If this intellectual powerlessness had stemmed from a cerebral defect, I would have withdrawn from the chessboard. Capablanca would have bidden farewell to the game of which he was champion, and whose crown he aspires to regain. But my brain, fortunately, was still working well. My mental deficiencies were due to very high blood pressure and related circulatory disorders which did not tarnish the clarity of my judgment. It is curious that I began to notice these disorders in 1936, the year in which my performances were superior to those of the other masters. In that year I won the Moscow tournament ahead of Botvinnik, Flohr, Ragozin, Lasker, etc. and a month later I shared first prize at Nottingham with Botvinnik, above Euwe, Reshevsky, Fine, Alekhine, Flohr, Lasker. ... And yet, despite these successes, I felt weak. At the adjournment of my last game at Nottingham, against Bogoljubow, which I needed to win to pull away from Botvinnik and take first prize alone, I analyzed the position for a while and concluded that, unless my opponent had sealed a particular move, in which case the game would be drawn, I should win. When battle recommenced, Bogoljubow’s envelope was opened. He had not sealed the correct move, the only one to draw. However, I then forgot all the analysis I had undertaken moments before, absolutely all of it, as if a sponge had soaked up my ideas; convinced – and I still don’t know why – that the game was drawn in any case, I maneuvered listlessly for a draw in a won position.

The first doctors I consulted about these lapses that suddenly occurred in my brain were not correct, but now others have managed to determine the cause: blood pressure. They have put me on a diet of milk, fruit and vegetables which has brought about a moderate decrease in my blood pressure; I say “moderate” because such blood pressure cannot be reduced suddenly, or the remedy would be worse than the disease.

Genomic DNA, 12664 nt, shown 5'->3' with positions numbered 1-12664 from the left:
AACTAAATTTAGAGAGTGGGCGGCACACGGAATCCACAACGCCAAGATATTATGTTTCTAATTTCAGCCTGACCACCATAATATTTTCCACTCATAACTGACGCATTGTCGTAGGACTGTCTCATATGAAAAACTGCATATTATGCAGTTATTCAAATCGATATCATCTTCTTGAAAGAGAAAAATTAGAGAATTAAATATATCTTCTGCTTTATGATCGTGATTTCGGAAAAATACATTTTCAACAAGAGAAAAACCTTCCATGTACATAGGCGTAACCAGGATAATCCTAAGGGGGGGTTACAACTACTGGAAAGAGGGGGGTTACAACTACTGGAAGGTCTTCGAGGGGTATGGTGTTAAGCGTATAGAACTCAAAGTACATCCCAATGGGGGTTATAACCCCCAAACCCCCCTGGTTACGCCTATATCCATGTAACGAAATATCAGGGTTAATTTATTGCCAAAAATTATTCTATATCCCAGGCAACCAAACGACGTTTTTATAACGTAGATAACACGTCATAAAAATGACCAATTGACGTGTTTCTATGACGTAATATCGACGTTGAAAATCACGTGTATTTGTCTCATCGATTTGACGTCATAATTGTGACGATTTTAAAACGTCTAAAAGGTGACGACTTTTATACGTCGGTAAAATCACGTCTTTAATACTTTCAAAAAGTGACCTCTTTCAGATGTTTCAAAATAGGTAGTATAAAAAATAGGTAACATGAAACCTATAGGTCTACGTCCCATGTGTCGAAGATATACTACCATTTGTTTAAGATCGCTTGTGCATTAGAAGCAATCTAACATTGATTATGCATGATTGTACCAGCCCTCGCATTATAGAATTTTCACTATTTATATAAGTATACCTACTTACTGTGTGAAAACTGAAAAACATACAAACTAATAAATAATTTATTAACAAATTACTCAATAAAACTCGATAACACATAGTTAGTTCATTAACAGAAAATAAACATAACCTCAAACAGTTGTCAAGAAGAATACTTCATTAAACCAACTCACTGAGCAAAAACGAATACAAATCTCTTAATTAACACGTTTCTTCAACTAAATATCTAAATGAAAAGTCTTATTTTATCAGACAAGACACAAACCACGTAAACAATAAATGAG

Now, with lower blood pressure, I feel physically much better. I am not the Capablanca of 1918 when, at the age of 30, my conception was even more lucid and effective than the Capablanca of 1921, who won the world championship. But now my brain is functioning with very acceptable regularity. Armed with this relative regularity and my customary correct chess judgment, I feel capable of doing battle with young players, who still have not attained the perfection in reasoning which characterizes Lasker and me, and of defeating them. Proof of this may be found in my performance in the final round of the International Team Tournament where, irrespective of names, I played better than anybody else. I was not lost in any games and although there were some in which I did not force matters because no personal interest justified a great effort, I also won others in very unobtrusive style.’

We gave this interview on pages 302-304 of our 1989 book on Capablanca.

Latest update: 3 February 2022.